#24 Modules in Other Languages


There is interest in importing functions from other languages so they are usable in Asymptote scripts.


For C++, this could be done by exposing some of the functionality of runtime.pl, but producing a shared library and some sort of asy "header" file. Implementing this shouldn't be too hard, but making it user friendly might be.


  • newt0311

    newt0311 - 2007-09-04

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    One pressing question: How will internal structures (i.e. pairs, arrays, other asymptote functions) be exposed to the outside code?

  • Andy Hammerlindl

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    Asymptote structures will probably be exposed basically as they are in runtime.in (which I strongly suggest you take a peek at if you haven't yet).

    For instance, pair is a C++ class defined in pair.h:

    pair z;
    real x=z.getx();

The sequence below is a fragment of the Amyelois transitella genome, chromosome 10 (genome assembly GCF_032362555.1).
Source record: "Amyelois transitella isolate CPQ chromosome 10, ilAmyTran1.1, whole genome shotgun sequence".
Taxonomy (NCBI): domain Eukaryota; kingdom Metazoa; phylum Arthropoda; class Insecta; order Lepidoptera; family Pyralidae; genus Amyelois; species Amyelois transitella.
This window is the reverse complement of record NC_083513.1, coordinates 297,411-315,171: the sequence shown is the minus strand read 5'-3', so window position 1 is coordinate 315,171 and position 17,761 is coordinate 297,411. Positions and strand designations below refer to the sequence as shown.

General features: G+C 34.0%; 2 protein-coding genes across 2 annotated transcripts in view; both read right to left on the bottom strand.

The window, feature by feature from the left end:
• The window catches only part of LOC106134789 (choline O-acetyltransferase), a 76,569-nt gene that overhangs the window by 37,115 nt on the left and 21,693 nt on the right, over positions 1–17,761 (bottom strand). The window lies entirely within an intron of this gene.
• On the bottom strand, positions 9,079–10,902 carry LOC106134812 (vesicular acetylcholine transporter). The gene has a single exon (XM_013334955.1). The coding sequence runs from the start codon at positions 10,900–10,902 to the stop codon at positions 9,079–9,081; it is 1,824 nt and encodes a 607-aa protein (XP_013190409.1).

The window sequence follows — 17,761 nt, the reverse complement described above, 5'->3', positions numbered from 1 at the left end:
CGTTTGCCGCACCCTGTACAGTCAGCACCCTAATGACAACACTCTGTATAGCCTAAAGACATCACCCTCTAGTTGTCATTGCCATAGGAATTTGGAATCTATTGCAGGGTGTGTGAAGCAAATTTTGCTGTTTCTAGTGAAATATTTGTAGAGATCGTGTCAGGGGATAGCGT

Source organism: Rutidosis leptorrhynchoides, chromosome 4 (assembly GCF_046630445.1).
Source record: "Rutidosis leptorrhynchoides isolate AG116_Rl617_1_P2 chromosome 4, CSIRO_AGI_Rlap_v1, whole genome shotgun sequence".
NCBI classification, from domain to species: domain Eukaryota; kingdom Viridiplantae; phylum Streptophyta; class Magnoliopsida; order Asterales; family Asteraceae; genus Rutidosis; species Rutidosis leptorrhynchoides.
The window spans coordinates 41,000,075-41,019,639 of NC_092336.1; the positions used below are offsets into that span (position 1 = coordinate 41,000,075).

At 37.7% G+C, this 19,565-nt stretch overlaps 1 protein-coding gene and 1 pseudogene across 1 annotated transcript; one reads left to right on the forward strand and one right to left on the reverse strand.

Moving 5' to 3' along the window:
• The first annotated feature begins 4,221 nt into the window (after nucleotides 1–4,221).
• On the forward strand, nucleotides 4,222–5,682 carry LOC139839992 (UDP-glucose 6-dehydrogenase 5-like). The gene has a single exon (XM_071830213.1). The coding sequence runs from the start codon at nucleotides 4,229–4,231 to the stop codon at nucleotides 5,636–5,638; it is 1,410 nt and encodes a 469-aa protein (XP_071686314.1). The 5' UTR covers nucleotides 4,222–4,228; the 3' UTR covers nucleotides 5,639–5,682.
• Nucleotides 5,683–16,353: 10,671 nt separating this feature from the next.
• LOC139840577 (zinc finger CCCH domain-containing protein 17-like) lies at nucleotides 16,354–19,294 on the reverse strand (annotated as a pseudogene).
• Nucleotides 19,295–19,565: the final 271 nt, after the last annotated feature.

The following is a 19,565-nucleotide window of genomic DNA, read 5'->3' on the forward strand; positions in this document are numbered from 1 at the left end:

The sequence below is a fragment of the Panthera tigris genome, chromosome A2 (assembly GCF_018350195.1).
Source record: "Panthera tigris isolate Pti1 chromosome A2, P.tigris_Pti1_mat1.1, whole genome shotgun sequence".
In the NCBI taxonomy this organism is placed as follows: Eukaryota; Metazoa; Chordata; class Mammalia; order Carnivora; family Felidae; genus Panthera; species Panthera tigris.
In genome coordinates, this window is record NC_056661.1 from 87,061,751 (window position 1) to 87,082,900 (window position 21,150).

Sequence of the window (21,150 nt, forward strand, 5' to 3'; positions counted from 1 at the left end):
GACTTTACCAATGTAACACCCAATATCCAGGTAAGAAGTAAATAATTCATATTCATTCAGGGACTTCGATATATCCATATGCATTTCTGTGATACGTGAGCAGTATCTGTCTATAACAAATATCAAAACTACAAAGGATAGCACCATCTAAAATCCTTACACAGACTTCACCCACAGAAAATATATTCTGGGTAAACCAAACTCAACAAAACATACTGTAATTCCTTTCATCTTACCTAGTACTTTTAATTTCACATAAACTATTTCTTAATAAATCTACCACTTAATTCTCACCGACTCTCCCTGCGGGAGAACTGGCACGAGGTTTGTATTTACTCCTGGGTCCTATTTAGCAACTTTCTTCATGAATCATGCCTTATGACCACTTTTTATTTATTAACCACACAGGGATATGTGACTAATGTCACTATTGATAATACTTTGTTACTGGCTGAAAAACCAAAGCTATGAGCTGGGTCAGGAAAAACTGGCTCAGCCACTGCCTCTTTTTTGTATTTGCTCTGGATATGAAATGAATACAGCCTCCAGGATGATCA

real y=z.gety();

    Arrays are defined in array.h. Elements have to be cast to and from the item class when reading/writing the array. item is sort of like PyObject:

    item i=4.0;
    real four=get<real>(i);

    size_t size=5;
    array *a=new array(size);
    for (size_t i=0; i<size; ++i)

    real sum=0.0;
    for (size_t i=0; i<size; ++i)
    sum+=read<real>(a,i) // or: get<real>((*a)[i])

    Functions are a set of polymorphic classes derived from the abstract base class callable in callable.h. They are called by pushing arguments on the stack in left-to-right order, calling, and then popping the result:

    callable *f= <something> ;
    real result=pop<real>(Stack);

    Because of the extensive use of classes in the code, it would probably be prohibitively difficult to work with these structure using pure C. This would not prevent people from wrapping existing C libraries for use with Asymptote.

    Also, these classes have been designed just for internal use, so-to-speak. They may need some cleaning up before exposing them via this API, but that is not neccessarily a bad thing. One thing is for sure, though. When using early versions of this interface, you are going to get your hands dirty.


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